The above is my attempt at exploring an exercise we did in the first creative drawing class this session. The assignment was to draw the topline of a cityscape across your support paper. From that line you were to continue drawing and painting and design your own cityscape with the use of line, value , texture and shape.
I drew the entire cityscape on drawing paper with graphite, first. I used drawing paper from my sketchbook. Because I was intrigued with Amber’s crumpling of regular paper, here, I decided to crumple my drawing and then glue it to watercolor paper. I then painted my city scene. I had read that I could draw on tissue paper with waterproof ink and glue that to a painting and decided to try it with this piece. The window and the figure were drawn on tissue paper and then glued to the surface of the cityscape. Whoops! I tore it in places. Will need to be more careful in my glueing process in the future. I think I could have encouraged a few more tears, however, as they may have been better incorporated into the painting that way. Once the tissue paper dried, I painted on top of that surface, also. This layering, crumpling, painting is really opening a door for me. Such fun!
This week my creative drawing class is working with distorting a grid to discover how they can create something different and unique. This is done, first by gridding a photograph with equally spaced lines, vertically and horizontally. When they begin on their support paper or canvas, they distort the same number of vertical and horizontal lines as they used on the reference. Their next task is to figure out how to place the image being transposed into their newly created grid spaces. I chose a tiger as my reference and changed my format size to long and narrow. My grid included curved as well as straight lines and my resulting distorted grid drawing looked like this:
The artist can choose to include the grid lines in their final piece or erase them and go with the image. This drawing became this:
And because I could not resist, how about a little “Tiger Rag”?:
Have a great weekend!
The above painting is of a huge black walnut tree that sits at the top of the long driveway where I painted last summer. It towers! All the branches, pictured here (even the upright one on the right), are the same tree. I stood off to the side and took the reference photo for this painting, looking upward. There are branches that have broken off and branches that seem strong and full of life. Makes me wonder what this tree has been through and the changes to the surroundings while it stood. I hope to try a portrait of the entire tree in a vertical format some time in the future.
Painted on crumpled and toned masa paper. You can learn how to do this from a previous post here.
By Dianna Burt
By Jane Knipscheer
By Jill Scott
The above drawings were rendered by three of my students during their first week in beginning drawing. They are examples of blind continuous line drawing. I have mentioned, previously, that I have a soft spot for drawings of this nature. I think it is because they reveal to us that we can actually draw, each and every one of us, if we try to “see” and “feel” the edges of our subjects. I like them because they are the beginning of many artists’ journeys. They speak a simple beauty.
I have posted some new artwork created by my students and fellow artists in this last six weeks on the Student Art 1 Page here. They are from two classes.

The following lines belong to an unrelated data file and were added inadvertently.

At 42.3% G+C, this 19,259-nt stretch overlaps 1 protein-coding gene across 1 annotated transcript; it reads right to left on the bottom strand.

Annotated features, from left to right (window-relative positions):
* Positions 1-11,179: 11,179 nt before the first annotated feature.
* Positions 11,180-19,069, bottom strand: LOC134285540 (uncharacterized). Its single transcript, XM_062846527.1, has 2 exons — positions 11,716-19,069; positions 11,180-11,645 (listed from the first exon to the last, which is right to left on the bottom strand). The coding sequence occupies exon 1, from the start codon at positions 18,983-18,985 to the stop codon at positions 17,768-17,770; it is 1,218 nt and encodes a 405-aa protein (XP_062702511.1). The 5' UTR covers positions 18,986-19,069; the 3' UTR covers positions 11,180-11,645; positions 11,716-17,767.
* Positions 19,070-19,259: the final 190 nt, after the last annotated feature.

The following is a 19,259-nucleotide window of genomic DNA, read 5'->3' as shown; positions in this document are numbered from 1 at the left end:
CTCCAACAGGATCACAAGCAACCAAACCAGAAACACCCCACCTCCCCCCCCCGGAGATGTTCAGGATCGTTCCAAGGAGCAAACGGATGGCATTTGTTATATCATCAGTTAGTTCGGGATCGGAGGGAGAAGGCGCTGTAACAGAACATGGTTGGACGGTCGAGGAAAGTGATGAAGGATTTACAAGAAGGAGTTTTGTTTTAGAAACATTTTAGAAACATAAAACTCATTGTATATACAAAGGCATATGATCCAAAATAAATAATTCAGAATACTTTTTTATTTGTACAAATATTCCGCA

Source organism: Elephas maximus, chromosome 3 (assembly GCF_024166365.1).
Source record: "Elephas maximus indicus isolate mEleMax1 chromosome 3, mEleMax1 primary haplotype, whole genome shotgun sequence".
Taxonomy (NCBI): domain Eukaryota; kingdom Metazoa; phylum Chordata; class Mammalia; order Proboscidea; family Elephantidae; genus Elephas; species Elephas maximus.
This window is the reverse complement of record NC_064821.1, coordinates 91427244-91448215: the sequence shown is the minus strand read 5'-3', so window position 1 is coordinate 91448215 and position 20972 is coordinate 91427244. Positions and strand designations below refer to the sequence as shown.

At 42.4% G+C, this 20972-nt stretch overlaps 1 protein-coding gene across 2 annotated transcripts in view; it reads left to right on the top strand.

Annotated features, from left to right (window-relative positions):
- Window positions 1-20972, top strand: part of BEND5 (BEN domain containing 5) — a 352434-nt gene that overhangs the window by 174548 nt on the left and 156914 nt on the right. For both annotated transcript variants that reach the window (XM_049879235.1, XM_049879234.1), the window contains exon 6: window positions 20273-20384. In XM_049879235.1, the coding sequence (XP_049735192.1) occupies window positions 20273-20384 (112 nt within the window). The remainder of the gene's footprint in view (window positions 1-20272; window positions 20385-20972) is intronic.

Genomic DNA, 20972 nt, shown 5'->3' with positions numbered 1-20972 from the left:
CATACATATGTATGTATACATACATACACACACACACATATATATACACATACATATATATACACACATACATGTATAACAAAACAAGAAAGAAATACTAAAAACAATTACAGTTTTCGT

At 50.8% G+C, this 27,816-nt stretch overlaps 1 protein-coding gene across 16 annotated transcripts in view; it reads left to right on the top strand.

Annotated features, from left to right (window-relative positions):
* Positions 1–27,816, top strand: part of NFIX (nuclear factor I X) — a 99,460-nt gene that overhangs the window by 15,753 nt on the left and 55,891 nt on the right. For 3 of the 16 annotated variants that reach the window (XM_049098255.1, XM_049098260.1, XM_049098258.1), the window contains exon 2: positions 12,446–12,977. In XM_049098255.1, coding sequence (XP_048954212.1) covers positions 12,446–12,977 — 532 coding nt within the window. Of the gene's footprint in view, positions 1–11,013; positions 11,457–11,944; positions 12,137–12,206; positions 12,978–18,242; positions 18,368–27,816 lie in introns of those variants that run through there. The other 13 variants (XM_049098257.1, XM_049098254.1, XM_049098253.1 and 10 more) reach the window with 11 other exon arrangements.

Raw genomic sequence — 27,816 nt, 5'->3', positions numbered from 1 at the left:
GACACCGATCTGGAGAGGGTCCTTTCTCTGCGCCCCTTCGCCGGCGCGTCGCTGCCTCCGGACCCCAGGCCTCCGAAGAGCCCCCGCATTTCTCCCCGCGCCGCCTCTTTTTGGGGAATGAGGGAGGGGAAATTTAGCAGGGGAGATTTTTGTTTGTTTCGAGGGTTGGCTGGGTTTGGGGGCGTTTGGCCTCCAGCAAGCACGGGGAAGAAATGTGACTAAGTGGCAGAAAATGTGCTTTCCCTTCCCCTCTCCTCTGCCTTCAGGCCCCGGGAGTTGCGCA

One class was beginning drawing. We studied continuous line, cross contour, negative space, perspective, texture and value.
The second class was titled Creative Challenge which was a study of composition. We discussed and worked on developing a center of interest. We discussed elements of good composition in regards to the figure and portraiture as well as still life and landscape. We also discussed attracting attention with the use of repetition, simplifying, exagerration, movement, emphasis, and contrast.
By Dave Bogenschutz
Thank you to all of my students for allowing me to post your work and for sharing your special insights and talent with me!
Echostain’s Blog has just featured an artist who uses her continuous line drawings in her finished work. You can find this post here.
My Granddaughter received a camera for her birthday. I have had the joy of teaching her to use it and take pictures of things she sees. Recently she went on a trip with her Mom to visit one of her Great Aunts and took her camera with her. From her seat in the car, she took a series of pictures of trees along the roadside. I asked her if she wanted to delete them. She said, “No Grandma. They are beautiful. They are our trees!” I thought about that for awhile and decided that I had forgotten a time when I lived for a little time in the southwest. I remember missing the trees and the smell of the damp and the shadows the trees created on a landscape. I remember returning to this area and all I could see for awhile were the trees. This looks like much of Indiana along the roadsides in the country, here. There is a simple beauty to the trees year round. I would have to agree with her. They are beautiful.
I painted the above scene on masa paper. I did not do a drawing, first. I just painted what I saw and felt from the discussion she and I had. I wonder if her visions and thoughts about the trees she sees prompted the painting she did a few weeks ago:
Makes me wonder.
I am still exploring masa paper, so new to me. I took the reference photo for this painting the night I was trying for a photo of Biskit. I was drawn to all the overlapping shapes. He was sleeping on one of those cat stands, suspended in dreams.
I have probably broken every guideline of watercolor while I painted this by using the white and muddying the tree trunk. I did not mind at all and just let this painting lead me.